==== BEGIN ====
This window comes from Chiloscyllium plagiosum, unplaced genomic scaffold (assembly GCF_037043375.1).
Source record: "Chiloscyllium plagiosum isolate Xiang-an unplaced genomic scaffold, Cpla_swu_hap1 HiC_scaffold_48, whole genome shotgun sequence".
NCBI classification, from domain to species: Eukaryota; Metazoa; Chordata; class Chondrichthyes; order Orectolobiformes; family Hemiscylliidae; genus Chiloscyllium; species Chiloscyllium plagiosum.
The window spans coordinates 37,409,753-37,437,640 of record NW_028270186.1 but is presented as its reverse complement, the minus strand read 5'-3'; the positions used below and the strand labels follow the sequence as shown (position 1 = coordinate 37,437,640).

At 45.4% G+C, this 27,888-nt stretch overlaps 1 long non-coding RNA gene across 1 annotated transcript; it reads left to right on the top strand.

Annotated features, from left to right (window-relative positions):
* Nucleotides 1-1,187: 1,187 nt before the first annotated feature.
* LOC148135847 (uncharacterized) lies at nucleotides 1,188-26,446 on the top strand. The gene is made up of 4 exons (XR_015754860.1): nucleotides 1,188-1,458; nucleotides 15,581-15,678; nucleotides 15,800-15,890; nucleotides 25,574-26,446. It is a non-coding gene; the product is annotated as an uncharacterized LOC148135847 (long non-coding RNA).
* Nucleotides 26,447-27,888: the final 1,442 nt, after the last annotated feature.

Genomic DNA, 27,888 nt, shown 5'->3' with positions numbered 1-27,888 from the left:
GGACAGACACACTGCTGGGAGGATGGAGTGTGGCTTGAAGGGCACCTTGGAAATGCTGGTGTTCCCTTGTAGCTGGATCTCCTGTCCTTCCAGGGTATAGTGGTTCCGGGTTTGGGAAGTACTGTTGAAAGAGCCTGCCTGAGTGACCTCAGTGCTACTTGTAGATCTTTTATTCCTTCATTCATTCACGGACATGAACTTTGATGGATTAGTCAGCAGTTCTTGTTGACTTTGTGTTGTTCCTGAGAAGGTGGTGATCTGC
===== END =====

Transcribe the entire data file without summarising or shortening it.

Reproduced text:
This window comes from Chiloscyllium plagiosum, unplaced genomic scaffold (assembly GCF_037043375.1).
Source record: "Chiloscyllium plagiosum isolate Xiang-an unplaced genomic scaffold, Cpla_swu_hap1 HiC_scaffold_48, whole genome shotgun sequence".
NCBI classification, from domain to species: Eukaryota; Metazoa; Chordata; class Chondrichthyes; order Orectolobiformes; family Hemiscylliidae; genus Chiloscyllium; species Chiloscyllium plagiosum.
The window spans coordinates 37,409,753-37,437,640 of record NW_028270186.1 but is presented as its reverse complement, the minus strand read 5'-3'; the positions used below and the strand labels follow the sequence as shown (position 1 = coordinate 37,437,640).

At 45.4% G+C, this 27,888-nt stretch overlaps 1 long non-coding RNA gene across 1 annotated transcript; it reads left to right on the top strand.

Annotated features, from left to right (window-relative positions):
* Nucleotides 1-1,187: 1,187 nt before the first annotated feature.
* LOC148135847 (uncharacterized) lies at nucleotides 1,188-26,446 on the top strand. The gene is made up of 4 exons (XR_015754860.1): nucleotides 1,188-1,458; nucleotides 15,581-15,678; nucleotides 15,800-15,890; nucleotides 25,574-26,446. It is a non-coding gene; the product is annotated as an uncharacterized LOC148135847 (long non-coding RNA).
* Nucleotides 26,447-27,888: the final 1,442 nt, after the last annotated feature.

Genomic DNA, 27,888 nt, shown 5'->3' with positions numbered 1-27,888 from the left:
GGACAGACACACTGCTGGGAGGATGGAGTGTGGCTTGAAGGGCACCTTGGAAATGCTGGTGTTCCCTTGTAGCTGGATCTCCTGTCCTTCCAGGGTATAGTGGTTCCGGGTTTGGGAAGTACTGTTGAAAGAGCCTGCCTGAGTGACCTCAGTGCTACTTGTAGATCTTTTATTCCTTCATTCATTCACGGACATGAACTTTGATGGATTAGTCAGCAGTTCTTGTTGACTTTGTGTTGTTCCTGAGAAGGTGGTGATCTGC